Monday, June 10, 2024

NASA and Boeing Extend Starliner's Mission

When Starliner docked at the ISS on last Thursday, June 6, they expected to spend a week there, departing on June 13. NASA and Boeing have joined in extending their mission to NET (No Earlier Than) next Tuesday, June 18th.

"...The additional time in orbit will allow the crew to perform a spacewalk on Thursday, June 13, while engineers complete #Starliner systems checkouts," NASA ISS officials said on Sunday (June 9) via X.

It took a long time for Starliner to get to this mission, with two unmanned missions instead of one and then numerous problems with the spacecraft that had to be addressed before it was deemed ready to fly. The mission has not been problem-free, with additional small helium leaks and a few misbehaving thrusters, such that the first attempt to dock failed and it took an additional hour or so before they successfully docked at the ISS. Mission planners and crew consider these problems to be minor, and say they've been dealt with successfully so far. 

Among their first tasks after coming aboard the station was to bring a new urine processing pump for a replacement, NASA officials said. The urine processor was a late addition to Starliner's cargo manifest after the unit on the space station failed earlier this month.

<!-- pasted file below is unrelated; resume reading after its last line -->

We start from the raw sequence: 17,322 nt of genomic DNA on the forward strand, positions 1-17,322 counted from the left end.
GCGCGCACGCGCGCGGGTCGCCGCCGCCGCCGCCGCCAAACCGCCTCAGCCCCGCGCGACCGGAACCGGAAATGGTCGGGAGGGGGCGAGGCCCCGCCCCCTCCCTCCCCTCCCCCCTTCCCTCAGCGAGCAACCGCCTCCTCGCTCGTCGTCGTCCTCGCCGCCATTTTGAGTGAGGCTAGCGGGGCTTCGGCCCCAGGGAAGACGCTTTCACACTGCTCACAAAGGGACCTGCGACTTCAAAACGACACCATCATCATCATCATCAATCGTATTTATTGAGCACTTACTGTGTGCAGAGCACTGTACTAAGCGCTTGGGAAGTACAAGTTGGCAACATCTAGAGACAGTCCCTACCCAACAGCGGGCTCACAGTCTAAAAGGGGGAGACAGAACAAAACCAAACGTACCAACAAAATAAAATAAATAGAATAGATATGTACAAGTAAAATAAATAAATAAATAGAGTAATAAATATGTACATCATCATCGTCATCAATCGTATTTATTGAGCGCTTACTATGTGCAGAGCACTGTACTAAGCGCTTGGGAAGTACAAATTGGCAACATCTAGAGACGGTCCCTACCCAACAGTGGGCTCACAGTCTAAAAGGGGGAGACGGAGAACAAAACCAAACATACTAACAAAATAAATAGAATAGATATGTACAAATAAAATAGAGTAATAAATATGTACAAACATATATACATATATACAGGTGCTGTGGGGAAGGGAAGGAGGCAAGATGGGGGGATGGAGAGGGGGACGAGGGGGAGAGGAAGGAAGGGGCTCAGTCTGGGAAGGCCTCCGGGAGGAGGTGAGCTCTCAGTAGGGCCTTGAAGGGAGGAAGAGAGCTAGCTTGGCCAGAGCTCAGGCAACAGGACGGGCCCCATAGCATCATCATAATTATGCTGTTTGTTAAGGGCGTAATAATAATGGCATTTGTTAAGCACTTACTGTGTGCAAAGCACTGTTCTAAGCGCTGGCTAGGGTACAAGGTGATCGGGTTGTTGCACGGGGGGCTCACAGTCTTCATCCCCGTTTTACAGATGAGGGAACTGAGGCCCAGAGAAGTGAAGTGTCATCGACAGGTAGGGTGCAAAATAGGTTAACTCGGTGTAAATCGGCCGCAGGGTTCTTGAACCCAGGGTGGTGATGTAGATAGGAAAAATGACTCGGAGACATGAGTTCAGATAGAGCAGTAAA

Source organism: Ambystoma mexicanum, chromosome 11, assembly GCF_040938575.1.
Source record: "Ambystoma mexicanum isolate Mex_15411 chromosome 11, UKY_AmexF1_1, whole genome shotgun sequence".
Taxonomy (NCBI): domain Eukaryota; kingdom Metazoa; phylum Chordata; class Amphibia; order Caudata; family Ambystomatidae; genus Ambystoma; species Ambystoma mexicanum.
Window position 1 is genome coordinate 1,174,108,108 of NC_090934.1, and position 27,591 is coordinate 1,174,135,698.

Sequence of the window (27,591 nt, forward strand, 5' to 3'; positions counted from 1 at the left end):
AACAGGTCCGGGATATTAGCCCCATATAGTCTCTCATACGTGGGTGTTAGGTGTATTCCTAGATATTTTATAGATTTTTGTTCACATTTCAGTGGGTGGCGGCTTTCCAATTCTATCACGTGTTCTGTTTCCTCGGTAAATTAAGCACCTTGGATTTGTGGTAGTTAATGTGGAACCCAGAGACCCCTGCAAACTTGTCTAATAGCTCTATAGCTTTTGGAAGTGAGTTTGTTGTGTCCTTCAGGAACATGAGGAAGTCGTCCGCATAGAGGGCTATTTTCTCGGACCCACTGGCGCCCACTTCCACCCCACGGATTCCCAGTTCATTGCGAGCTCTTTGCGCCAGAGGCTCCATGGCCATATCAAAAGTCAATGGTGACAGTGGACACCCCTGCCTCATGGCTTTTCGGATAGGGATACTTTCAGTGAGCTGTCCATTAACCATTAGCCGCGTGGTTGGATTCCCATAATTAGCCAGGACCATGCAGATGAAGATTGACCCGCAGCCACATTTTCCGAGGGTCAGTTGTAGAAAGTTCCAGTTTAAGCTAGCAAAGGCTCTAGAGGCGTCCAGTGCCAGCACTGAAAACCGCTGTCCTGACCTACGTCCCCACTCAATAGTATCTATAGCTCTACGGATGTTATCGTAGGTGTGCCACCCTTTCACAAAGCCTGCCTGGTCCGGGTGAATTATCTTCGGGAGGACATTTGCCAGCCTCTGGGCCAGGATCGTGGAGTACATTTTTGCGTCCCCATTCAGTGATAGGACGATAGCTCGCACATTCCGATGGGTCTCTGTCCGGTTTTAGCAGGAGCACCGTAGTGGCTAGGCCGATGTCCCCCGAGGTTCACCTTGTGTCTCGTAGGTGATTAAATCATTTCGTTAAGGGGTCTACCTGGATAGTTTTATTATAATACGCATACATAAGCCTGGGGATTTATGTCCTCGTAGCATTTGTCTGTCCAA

If all goes well, Starliner will be certified to fly six-month astronaut missions to and from the ISS for NASA, as SpaceX currently does with Crew Dragon. The majority of the crew on the station is the Crew 8 mission, launched by SpaceX in March

The seven Expedition 71 crew members gather with the two Crew Flight Test members for a team portrait aboard the space station. In the front from left are, Suni Williams, Oleg Kononenko, and Butch Wilmore. Second row from left are, Alexander Grebenkin, Tracy C. Dyson, and Mike Barratt. In the back are, Nikolai Chub, Jeanette Epps, and Matthew Dominick. Credit: NASA TV


  1. So if the brakes and steering on my car malfunction it's "minor"?

    1. I guess the analogy would be yes, as long as you're still on a road.

  2. Who was the last to have the metric allen wrench set?

  3. So NASA wants THREE more days of testing.

    Wow. This might be as bad as the heatshield damage they hid for a year turned out to be.

    Generally the first response to a leaking system is not "hey, why don't we leave it in a vacuum for another 72 hours and see what happens?"

  4. Perhaps the spacewalk toolkit will include some duct tape, bailing wire and a couple of hose clamps?

  5. Welcome to the newest permanent module to the ISS!

  6. So, let's leave the capsule up there for more time to allow ALL the Helium to leak out...
    Then we can see how soon SpaceX can launch a rescue capsule...

  7. I guess everyone has heard they confirmed a New! Fifth! Helium leak yesterday.

    "NASA said June 10 that engineers estimate that Starliner has enough helium to support 70 hours of flight operations, while only seven hours is needed for Starliner to return to Earth."